State planners say it would take 268 years of population growth to use up the new home lots that already are allowed in Tallahassee and Leon County.
In DeSoto and Jackson counties, it would take even longer: DeSoto would require 328 years of growth and Jackson County would require 996 years.
Despite -- or perhaps because of -- what the Florida Department of Community Affairs says is an over-allocation of residential development in some counties, the department's process for reviewing projects is facing legislative scrutiny.
DCA reviews development projects proposed by cities and counties as amendments to their comprehensive plans. As part of that review, the department wants cities and counties to conduct a "needs analysis" showing that population growth supports changing the land use designation.
But some legislators and landowners say they don't like the needs analysis and its reliance on population estimates. They say it infringes on new development that would create jobs during tough economic times.
"It appears to me we should get rid of the needs analysis or make it tighter so there is more certainty for the developer going through it," Sen. Mike Bennett, chairman of the Senate Committee on Community Affairs, said during a committee hearing earlier this month.
"I don't think the needs test deters people from moving to Florida," he said. "They still want to come down here. So I'm trying to understand -- why we have a needs analysis that would take away economic development and economic incentives?"
A report published last month by the Senate Committee on Community Affairs staff says the needs assessment is a fundamental part of land use planning and a key indicator of urban sprawl. But the committee staff also said it is only one factor to consider along with economic development, urban infill and locating development where it is most efficient to receive local services.
DCA Secretary Tom Pelham suggests that the department is getting a bad rap from its critics. He says projects usually are denied for multiple reasons -- including lack of infrastructure -- which he said are caused by overallocation of development.
"I challenge anyone to find department decisions where need was the only issue raised," Pelham told the committee hearing. "It simply is not the case."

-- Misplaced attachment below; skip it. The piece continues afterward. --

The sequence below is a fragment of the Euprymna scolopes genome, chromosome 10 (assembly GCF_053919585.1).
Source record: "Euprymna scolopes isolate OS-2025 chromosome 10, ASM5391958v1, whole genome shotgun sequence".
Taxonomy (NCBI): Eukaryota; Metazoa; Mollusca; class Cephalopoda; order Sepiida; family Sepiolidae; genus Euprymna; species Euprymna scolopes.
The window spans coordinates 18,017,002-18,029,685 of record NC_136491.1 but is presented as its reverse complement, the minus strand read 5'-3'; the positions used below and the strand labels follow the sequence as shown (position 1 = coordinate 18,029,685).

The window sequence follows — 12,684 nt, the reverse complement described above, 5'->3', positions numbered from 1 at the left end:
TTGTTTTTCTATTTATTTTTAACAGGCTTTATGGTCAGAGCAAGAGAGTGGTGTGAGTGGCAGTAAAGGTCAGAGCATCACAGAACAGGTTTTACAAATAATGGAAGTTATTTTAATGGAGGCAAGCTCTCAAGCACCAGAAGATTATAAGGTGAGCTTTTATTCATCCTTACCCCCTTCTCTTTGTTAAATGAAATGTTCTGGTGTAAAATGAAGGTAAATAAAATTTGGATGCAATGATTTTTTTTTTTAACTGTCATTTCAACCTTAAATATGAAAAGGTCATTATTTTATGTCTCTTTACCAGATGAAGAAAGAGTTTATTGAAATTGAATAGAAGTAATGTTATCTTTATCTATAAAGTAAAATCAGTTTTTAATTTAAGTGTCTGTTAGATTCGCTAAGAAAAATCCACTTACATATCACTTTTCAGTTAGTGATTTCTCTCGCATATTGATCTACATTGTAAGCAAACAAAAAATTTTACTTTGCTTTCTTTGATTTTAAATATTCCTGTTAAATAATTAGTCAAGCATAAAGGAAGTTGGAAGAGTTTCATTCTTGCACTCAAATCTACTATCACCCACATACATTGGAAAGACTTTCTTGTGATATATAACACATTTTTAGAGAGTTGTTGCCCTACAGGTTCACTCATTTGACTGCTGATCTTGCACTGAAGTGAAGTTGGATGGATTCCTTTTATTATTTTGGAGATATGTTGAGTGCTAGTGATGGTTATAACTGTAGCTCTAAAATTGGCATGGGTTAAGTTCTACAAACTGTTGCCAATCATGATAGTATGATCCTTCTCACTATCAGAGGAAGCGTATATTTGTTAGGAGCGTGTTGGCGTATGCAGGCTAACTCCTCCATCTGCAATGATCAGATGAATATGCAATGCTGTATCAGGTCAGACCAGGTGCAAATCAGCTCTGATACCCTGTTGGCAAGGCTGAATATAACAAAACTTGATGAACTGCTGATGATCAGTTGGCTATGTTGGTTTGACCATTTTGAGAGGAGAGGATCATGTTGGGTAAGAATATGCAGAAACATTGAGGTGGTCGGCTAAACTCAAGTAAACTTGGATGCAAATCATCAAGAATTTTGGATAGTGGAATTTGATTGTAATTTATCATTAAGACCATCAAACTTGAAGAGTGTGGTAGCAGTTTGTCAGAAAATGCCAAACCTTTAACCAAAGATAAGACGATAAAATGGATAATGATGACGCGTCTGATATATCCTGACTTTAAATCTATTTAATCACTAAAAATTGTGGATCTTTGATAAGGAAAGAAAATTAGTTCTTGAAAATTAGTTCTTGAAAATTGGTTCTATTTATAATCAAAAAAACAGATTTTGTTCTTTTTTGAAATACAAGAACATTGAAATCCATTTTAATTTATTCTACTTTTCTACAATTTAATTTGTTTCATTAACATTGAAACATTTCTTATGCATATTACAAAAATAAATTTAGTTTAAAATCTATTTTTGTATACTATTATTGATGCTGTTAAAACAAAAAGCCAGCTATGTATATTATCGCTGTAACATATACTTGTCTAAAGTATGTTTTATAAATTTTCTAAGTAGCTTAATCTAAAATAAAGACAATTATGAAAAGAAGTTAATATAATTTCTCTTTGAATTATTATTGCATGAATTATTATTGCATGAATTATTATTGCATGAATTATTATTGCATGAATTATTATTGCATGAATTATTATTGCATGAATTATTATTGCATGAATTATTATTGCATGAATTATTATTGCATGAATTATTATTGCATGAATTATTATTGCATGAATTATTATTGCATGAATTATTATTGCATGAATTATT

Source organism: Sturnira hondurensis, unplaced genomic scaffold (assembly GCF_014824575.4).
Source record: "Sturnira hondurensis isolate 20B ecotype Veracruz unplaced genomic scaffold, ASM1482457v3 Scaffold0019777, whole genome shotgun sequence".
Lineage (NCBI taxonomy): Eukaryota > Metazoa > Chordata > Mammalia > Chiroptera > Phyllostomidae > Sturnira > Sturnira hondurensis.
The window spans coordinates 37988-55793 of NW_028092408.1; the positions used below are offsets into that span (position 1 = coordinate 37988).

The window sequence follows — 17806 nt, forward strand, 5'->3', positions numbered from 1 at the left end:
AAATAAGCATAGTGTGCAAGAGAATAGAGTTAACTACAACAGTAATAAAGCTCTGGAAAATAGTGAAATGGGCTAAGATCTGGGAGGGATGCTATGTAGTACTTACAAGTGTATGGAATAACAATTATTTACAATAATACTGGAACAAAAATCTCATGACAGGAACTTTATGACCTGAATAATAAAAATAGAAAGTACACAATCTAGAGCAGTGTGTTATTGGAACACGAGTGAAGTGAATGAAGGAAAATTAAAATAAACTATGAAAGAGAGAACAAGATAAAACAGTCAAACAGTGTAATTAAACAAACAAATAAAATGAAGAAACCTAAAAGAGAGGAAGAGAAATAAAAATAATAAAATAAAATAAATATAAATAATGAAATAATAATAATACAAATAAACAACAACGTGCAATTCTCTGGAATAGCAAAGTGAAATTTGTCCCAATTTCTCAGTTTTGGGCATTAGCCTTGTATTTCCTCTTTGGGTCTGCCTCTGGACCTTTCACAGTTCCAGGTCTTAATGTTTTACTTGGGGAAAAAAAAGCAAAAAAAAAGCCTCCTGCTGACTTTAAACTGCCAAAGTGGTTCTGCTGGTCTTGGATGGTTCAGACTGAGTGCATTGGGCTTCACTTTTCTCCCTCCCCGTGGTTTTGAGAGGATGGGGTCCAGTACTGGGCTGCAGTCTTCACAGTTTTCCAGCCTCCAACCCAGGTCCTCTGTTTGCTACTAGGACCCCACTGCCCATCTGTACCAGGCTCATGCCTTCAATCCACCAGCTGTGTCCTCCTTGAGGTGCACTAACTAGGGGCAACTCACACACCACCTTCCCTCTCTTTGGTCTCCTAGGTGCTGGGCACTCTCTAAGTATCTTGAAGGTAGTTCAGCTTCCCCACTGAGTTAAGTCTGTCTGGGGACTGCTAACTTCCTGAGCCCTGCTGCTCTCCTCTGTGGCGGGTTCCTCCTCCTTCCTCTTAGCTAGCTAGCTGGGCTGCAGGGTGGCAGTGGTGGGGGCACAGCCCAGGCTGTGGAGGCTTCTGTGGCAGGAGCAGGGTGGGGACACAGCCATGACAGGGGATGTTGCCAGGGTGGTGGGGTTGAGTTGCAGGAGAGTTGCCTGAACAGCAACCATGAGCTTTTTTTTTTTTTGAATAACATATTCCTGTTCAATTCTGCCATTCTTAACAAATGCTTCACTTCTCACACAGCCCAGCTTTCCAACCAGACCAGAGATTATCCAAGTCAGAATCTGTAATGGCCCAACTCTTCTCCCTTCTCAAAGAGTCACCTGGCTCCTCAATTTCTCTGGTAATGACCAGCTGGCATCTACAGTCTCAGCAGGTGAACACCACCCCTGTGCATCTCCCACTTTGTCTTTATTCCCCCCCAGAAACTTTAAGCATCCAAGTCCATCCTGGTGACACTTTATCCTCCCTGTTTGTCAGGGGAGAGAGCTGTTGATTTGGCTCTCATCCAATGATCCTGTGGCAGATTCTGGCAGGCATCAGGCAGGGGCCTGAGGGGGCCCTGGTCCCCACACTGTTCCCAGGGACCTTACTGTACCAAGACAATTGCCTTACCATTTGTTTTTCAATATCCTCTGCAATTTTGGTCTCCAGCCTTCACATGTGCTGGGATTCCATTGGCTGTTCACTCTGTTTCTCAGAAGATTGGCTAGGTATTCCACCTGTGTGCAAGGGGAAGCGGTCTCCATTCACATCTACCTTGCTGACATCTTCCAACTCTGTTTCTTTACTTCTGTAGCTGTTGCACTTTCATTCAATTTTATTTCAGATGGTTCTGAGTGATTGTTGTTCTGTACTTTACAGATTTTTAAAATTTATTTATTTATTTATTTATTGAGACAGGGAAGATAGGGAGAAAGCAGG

Bennett today told FloridaEnvironments.com that he's not sure whether his committee's review of the needs analysis will result in legislation. He also said that the proposed Destiny development project in Osceola County could create more than 10,000 jobs, yet it must go through the uncertainty of the needs analysis.
"You have a group of investors willing to put millions and millions and millions of their own money into the project," Bennett said, adding, "A needs analysis does not work in that situation."
In response, Pelham said today the Destiny developers still could build 8,500 homes on more than 40,000 acres -- and they haven't submitted an application to build more. So the department, he said, hasn't denied any project there.
And claims of jobs that could be created at Destiny are simply "wild rumor and speculation," Pelham said, adding, "No hard evidence of any kind has been presented to back that up."
In its report, the Senate Committee on Community Affairs suggested that DCA or the Legislature begin rulemaking to clarify the criteria used in the needs analysis. DCA earlier this month held a hearing to solicit comment on a possible rule but no timetable has been established for adopting one.
Earlier this month, Pelham told Bennett's committee that it shouldn't be hard for a developer to provide data showing that a good project is needed.
The needs analysis, Pelham said, lies at the heart of the planning process. And he noted that Florida has a history of "speculative" development projects that wind up failing -- and government then is called in to bail them out.
"I worked for the private sector for a long time and was honored to represent some of the top developers in this state," Pelham said. "But they are doing their job, which is to take care of their bottom line.
"That's their job -- I don't criticize that at all," he said. "That's why someone has to take the big picture and look out for the public interest. Because it may be the public that winds up holding the bill."
(Story copyrighted by Bruce Ritchie and FloridaEnvironments.com. Do not copy or redistribute without permission.)